Even though my kids, ages 11, 5 and 2, learned a lot of cool things in the science museum and had fun climbing at the playground, the most important lessons were learned when we stopped for lunch and dinner that afternoon. My kids had requested a lunch date at Pagliacci’s to get their amazing pizza. It’s pretty much become a tradition, if not an expectation, for us to eat there whenever we go to Seattle. It’s also located in an area that many homeless people frequent, hoping to cash in on the kindness of tourists. As we pulled in the parking lot near Pag’s I saw a man holding a sign indicating his need for help. As we walked past him I pulled my kids aside and asked them if they wanted to invite this homeless man to come inside the restaurant and share a pizza with us. They enthusiastically agreed and we turned around to extend our invitation. At first the man didn’t seem to understand our offer. But once he did, he eagerly picked up his small backpack to follow us up the block to the restaurant. I extended my hand to him and introduced myself and my three kids to him. Will (his name) smiled and walked along with us. I noticed people looking at us a little bit more than usual as we entered the restaurant and approached the cashier to order our food. As we sat down at our table Will started to sit at one next to ours. I invited him to sit with us as he was our guest. My ever talkative and outgoing 5 year old daughter took to him right away, trying to tell him about the fun she had playing Minecraft with her brother. She had taken to heart my admonition to treat him as just any other dinner guest. Over the next 30-45 minutes we chatted with Will and learned that he had been born in Norway, grew up in Texas and moved to Seattle to work on fishing boats, which had caused his knee injury that made him lose his job three years ago. He said he has a wife and four kids living in the San Diego area but didn’t really explain why he wasn’t living near them and I didn’t press the issue. He was polite, well mannered and soft spoken. As we parted ways after our meal ended I shook his hand again and wished him well.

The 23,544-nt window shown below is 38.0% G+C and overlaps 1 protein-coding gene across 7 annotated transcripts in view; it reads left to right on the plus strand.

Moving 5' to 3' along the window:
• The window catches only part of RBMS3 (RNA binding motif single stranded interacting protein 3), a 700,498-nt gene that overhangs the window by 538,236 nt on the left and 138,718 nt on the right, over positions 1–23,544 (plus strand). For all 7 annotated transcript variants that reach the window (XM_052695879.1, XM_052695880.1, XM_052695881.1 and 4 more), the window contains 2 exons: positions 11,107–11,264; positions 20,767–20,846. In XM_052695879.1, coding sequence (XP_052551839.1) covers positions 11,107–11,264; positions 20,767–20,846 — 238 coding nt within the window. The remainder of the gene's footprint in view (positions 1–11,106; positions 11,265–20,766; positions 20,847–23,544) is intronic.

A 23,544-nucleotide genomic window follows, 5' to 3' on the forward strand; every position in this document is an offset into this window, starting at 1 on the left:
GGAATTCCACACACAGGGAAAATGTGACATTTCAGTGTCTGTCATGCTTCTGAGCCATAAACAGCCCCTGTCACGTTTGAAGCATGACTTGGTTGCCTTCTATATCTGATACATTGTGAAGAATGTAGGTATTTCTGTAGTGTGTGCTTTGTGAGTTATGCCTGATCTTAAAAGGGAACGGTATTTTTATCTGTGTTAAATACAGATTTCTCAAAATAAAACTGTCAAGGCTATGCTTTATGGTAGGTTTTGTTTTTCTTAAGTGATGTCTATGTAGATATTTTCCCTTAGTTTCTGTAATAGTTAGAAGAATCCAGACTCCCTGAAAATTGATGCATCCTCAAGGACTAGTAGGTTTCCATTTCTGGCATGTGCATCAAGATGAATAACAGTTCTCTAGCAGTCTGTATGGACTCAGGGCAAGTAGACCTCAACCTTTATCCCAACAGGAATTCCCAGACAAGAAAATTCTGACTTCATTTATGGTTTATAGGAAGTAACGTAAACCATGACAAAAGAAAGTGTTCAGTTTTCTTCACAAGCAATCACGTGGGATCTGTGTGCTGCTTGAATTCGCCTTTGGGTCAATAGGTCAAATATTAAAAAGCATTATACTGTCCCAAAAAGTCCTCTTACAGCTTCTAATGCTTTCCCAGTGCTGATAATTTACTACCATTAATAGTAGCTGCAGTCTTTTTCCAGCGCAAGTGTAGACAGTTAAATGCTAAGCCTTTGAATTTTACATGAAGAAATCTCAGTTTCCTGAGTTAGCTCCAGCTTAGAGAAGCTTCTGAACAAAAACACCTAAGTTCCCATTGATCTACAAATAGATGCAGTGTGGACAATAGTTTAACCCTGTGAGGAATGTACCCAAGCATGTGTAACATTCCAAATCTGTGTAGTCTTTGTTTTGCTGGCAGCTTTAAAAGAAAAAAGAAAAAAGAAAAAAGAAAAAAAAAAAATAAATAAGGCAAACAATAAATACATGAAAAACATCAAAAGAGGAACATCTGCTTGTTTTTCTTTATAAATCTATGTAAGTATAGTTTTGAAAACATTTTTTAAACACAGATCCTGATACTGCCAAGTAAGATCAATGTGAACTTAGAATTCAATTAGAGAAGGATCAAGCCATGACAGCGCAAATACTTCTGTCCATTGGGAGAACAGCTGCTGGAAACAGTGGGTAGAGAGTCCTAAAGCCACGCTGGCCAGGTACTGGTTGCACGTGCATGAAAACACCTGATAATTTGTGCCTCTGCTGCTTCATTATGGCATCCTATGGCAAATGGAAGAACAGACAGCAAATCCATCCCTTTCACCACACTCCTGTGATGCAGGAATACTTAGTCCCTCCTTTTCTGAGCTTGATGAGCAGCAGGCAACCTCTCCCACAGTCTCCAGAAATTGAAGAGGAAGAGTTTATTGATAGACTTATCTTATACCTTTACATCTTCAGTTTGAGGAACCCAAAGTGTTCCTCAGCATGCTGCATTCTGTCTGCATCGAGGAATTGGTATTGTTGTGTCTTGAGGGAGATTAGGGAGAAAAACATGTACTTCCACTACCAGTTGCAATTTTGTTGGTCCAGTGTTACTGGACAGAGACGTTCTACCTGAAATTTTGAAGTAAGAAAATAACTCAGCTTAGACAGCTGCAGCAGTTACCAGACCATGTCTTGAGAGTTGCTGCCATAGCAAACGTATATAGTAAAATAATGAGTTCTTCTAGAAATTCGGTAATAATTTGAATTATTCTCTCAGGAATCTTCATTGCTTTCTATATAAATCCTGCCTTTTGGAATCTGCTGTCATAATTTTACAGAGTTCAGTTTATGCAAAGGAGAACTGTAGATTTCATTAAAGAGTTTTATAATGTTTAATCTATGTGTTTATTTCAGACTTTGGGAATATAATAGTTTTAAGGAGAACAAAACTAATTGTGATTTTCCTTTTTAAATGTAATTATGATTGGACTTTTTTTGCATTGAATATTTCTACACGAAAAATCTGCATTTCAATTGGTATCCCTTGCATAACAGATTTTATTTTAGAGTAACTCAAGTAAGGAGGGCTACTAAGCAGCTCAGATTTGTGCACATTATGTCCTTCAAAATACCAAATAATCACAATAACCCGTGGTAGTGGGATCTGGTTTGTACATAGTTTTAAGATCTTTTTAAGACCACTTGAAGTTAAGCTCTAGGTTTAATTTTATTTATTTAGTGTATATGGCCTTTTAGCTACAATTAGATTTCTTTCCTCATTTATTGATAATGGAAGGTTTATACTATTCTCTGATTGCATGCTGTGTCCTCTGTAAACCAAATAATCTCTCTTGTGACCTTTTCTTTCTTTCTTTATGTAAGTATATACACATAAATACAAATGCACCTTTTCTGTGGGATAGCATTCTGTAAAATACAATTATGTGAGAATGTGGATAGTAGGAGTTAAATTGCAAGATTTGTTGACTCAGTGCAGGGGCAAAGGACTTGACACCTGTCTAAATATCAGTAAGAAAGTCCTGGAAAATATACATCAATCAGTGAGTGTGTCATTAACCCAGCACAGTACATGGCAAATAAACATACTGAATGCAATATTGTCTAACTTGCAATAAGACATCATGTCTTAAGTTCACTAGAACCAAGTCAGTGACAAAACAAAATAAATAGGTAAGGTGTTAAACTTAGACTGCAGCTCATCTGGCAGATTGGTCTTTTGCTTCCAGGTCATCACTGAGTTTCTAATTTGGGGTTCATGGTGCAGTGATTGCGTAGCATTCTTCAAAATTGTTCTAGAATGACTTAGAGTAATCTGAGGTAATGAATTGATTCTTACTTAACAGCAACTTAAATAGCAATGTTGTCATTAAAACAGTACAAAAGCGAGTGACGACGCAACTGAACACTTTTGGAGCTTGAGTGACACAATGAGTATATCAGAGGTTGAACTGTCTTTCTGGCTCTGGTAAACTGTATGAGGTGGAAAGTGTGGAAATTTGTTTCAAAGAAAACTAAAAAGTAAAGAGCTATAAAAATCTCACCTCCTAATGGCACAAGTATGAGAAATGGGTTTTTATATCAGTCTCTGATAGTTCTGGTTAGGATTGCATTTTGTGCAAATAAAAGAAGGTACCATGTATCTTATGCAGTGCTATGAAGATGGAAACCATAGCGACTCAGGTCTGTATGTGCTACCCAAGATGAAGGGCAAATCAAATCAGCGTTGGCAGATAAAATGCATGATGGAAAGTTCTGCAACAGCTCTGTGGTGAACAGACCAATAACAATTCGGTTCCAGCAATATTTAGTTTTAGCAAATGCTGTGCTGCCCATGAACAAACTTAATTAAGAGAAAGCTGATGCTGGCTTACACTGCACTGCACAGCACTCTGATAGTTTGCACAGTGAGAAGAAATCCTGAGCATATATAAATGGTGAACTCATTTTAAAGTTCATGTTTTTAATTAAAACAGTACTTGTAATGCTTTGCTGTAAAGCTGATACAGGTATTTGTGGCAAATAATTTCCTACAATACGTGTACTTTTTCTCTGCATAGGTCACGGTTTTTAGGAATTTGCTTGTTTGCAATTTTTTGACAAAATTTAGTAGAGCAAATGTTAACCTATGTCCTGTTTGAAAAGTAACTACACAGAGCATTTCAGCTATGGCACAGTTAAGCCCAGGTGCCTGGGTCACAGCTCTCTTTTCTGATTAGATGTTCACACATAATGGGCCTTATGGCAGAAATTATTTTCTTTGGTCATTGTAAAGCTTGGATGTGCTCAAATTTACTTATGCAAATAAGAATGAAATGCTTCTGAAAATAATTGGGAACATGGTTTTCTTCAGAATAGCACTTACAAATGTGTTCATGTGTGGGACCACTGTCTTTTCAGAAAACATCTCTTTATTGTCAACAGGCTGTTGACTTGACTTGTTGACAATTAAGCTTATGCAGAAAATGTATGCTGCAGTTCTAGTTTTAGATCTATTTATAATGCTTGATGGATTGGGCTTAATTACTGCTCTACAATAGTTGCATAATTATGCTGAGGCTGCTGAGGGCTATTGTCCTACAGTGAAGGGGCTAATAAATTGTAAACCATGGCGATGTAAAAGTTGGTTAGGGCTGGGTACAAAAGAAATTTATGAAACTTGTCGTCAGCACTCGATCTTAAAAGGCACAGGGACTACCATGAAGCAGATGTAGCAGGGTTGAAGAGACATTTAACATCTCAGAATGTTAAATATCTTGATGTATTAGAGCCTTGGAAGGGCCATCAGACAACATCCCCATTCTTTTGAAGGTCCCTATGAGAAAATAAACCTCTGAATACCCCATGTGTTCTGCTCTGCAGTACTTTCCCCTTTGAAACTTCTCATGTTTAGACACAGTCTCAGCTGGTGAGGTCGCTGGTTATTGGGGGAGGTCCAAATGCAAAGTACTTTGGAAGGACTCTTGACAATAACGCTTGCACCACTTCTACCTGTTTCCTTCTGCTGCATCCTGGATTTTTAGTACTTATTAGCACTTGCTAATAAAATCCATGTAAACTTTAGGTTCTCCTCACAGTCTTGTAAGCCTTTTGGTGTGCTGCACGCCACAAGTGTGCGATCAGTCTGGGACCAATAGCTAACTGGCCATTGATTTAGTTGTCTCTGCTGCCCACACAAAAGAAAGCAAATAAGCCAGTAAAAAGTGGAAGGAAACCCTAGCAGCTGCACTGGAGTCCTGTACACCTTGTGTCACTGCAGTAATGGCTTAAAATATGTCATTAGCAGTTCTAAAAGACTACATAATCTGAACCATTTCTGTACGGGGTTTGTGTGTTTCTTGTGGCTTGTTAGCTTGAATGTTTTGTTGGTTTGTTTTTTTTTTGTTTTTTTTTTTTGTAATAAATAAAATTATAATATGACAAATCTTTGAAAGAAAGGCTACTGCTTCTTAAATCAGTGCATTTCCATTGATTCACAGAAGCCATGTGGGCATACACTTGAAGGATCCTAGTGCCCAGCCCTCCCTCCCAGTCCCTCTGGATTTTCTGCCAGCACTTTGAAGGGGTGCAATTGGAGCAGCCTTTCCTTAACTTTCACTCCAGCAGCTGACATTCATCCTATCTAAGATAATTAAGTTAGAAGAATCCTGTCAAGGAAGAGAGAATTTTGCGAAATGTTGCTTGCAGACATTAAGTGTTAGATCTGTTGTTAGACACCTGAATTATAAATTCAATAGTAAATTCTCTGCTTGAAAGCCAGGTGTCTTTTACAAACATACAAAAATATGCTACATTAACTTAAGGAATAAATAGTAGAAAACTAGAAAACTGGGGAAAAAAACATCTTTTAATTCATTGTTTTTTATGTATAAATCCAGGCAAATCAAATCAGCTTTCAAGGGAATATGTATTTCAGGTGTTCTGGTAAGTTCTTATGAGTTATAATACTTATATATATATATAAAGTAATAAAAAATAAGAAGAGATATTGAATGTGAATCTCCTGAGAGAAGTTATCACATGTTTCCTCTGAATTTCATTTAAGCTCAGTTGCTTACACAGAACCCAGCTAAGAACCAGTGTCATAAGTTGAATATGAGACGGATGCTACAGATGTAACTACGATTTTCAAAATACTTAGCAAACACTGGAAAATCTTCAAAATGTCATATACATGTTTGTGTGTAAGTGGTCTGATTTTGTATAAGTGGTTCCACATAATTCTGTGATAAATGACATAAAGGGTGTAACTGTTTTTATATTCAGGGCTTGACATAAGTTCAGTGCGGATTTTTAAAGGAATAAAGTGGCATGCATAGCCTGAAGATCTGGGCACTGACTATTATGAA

Once we had returned to our car I asked my kids if they wanted to do that again on our next visit to Seattle and they all agreed that a repeat was in order. In fact, while we had been eating my 5 year old had tried to tell our new friend that he should come live with us because we have a nice home and “my daddy will make you whatever you want to eat”. I love her compassionate heart and generous spirit.